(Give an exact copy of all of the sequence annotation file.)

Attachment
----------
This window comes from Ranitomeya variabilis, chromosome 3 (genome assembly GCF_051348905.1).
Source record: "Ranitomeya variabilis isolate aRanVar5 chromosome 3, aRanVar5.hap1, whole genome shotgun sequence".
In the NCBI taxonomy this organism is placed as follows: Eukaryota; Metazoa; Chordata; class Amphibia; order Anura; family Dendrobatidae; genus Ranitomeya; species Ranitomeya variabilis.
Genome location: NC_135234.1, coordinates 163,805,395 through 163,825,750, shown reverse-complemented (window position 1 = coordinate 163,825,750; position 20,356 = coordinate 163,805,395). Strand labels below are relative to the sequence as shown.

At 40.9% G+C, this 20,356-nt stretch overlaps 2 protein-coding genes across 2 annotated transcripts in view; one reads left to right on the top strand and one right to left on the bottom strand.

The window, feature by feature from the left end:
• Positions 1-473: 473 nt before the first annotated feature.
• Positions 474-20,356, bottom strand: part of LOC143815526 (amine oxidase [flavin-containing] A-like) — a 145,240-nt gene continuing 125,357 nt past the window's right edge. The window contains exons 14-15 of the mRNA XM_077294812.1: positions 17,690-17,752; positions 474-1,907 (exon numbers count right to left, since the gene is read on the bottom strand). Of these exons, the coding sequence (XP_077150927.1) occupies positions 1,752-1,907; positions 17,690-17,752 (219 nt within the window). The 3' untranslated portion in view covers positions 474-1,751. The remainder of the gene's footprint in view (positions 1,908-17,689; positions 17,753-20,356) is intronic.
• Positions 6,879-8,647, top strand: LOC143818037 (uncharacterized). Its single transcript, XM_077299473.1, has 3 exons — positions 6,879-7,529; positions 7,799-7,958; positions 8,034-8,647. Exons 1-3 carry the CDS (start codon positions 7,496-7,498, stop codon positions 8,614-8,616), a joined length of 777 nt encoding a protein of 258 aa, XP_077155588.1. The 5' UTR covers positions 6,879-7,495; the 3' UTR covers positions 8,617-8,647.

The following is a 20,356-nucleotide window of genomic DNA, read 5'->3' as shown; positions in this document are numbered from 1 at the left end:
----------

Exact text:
This window comes from Ranitomeya variabilis, chromosome 3 (genome assembly GCF_051348905.1).
Source record: "Ranitomeya variabilis isolate aRanVar5 chromosome 3, aRanVar5.hap1, whole genome shotgun sequence".
In the NCBI taxonomy this organism is placed as follows: Eukaryota; Metazoa; Chordata; class Amphibia; order Anura; family Dendrobatidae; genus Ranitomeya; species Ranitomeya variabilis.
Genome location: NC_135234.1, coordinates 163,805,395 through 163,825,750, shown reverse-complemented (window position 1 = coordinate 163,825,750; position 20,356 = coordinate 163,805,395). Strand labels below are relative to the sequence as shown.

At 40.9% G+C, this 20,356-nt stretch overlaps 2 protein-coding genes across 2 annotated transcripts in view; one reads left to right on the top strand and one right to left on the bottom strand.

The window, feature by feature from the left end:
• Positions 1-473: 473 nt before the first annotated feature.
• Positions 474-20,356, bottom strand: part of LOC143815526 (amine oxidase [flavin-containing] A-like) — a 145,240-nt gene continuing 125,357 nt past the window's right edge. The window contains exons 14-15 of the mRNA XM_077294812.1: positions 17,690-17,752; positions 474-1,907 (exon numbers count right to left, since the gene is read on the bottom strand). Of these exons, the coding sequence (XP_077150927.1) occupies positions 1,752-1,907; positions 17,690-17,752 (219 nt within the window). The 3' untranslated portion in view covers positions 474-1,751. The remainder of the gene's footprint in view (positions 1,908-17,689; positions 17,753-20,356) is intronic.
• Positions 6,879-8,647, top strand: LOC143818037 (uncharacterized). Its single transcript, XM_077299473.1, has 3 exons — positions 6,879-7,529; positions 7,799-7,958; positions 8,034-8,647. Exons 1-3 carry the CDS (start codon positions 7,496-7,498, stop codon positions 8,614-8,616), a joined length of 777 nt encoding a protein of 258 aa, XP_077155588.1. The 5' UTR covers positions 6,879-7,495; the 3' UTR covers positions 8,617-8,647.

The following is a 20,356-nucleotide window of genomic DNA, read 5'->3' as shown; positions in this document are numbered from 1 at the left end: